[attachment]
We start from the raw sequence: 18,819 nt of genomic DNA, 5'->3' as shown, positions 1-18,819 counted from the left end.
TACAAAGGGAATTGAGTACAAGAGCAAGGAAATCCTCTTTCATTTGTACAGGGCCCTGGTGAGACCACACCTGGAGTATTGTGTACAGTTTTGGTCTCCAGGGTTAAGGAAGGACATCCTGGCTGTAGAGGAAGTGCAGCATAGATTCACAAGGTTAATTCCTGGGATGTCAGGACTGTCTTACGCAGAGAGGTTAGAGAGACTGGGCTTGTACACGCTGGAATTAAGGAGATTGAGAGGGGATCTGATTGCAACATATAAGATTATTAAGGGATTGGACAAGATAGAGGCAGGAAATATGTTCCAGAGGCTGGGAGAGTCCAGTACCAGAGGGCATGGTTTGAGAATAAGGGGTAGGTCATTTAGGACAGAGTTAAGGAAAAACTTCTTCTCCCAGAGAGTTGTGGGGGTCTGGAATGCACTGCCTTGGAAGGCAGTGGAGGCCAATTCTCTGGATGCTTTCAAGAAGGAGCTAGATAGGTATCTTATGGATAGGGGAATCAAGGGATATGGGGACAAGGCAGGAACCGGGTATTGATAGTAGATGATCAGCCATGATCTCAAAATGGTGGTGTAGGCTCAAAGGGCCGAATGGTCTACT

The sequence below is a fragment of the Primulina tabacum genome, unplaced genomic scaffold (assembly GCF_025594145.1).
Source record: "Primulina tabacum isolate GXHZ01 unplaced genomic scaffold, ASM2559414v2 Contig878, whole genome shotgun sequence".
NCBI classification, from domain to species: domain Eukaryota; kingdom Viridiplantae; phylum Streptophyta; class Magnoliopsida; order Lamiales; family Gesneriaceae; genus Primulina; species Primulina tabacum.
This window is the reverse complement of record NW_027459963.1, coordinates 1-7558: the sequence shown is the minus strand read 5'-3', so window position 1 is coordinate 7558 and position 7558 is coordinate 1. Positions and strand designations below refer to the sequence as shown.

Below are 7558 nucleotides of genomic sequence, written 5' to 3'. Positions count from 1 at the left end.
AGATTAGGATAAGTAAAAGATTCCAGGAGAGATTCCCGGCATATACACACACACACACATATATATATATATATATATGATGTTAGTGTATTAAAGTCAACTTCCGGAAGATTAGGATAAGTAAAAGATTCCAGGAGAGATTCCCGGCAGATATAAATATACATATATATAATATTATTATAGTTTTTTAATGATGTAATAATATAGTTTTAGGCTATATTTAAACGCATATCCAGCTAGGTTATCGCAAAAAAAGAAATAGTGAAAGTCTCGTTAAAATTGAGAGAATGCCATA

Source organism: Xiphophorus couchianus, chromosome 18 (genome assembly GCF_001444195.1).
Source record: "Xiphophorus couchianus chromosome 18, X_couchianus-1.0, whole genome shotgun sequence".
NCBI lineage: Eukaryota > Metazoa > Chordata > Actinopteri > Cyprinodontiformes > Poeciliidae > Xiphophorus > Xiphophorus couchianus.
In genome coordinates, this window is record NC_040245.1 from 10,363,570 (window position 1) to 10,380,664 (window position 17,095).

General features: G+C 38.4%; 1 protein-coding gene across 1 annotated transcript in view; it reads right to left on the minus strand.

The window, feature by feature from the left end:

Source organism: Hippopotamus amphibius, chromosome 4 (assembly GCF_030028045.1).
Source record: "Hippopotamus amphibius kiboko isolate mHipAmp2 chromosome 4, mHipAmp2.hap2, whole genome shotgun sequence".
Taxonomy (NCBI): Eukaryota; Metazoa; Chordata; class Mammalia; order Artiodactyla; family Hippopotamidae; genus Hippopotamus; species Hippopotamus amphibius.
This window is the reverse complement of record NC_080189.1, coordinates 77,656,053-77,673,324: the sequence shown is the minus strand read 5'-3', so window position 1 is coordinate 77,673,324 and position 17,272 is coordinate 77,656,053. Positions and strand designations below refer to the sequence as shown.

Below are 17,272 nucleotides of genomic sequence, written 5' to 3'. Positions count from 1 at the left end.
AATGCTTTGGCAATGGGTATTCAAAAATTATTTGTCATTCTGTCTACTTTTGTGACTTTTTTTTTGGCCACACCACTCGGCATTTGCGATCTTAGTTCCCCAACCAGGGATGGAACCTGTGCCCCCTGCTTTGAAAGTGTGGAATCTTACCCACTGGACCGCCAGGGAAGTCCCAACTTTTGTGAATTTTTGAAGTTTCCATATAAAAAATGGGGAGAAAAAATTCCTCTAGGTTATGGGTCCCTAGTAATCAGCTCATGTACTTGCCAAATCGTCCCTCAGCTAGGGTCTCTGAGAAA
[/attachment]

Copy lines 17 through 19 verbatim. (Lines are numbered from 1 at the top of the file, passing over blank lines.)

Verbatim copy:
Taxonomy (NCBI): Eukaryota; Metazoa; Chordata; class Mammalia; order Artiodactyla; family Hippopotamidae; genus Hippopotamus; species Hippopotamus amphibius.
This window is the reverse complement of record NC_080189.1, coordinates 77,656,053-77,673,324: the sequence shown is the minus strand read 5'-3', so window position 1 is coordinate 77,673,324 and position 17,272 is coordinate 77,656,053. Positions and strand designations below refer to the sequence as shown.

Below are 17,272 nucleotides of genomic sequence, written 5' to 3'. Positions count from 1 at the left end.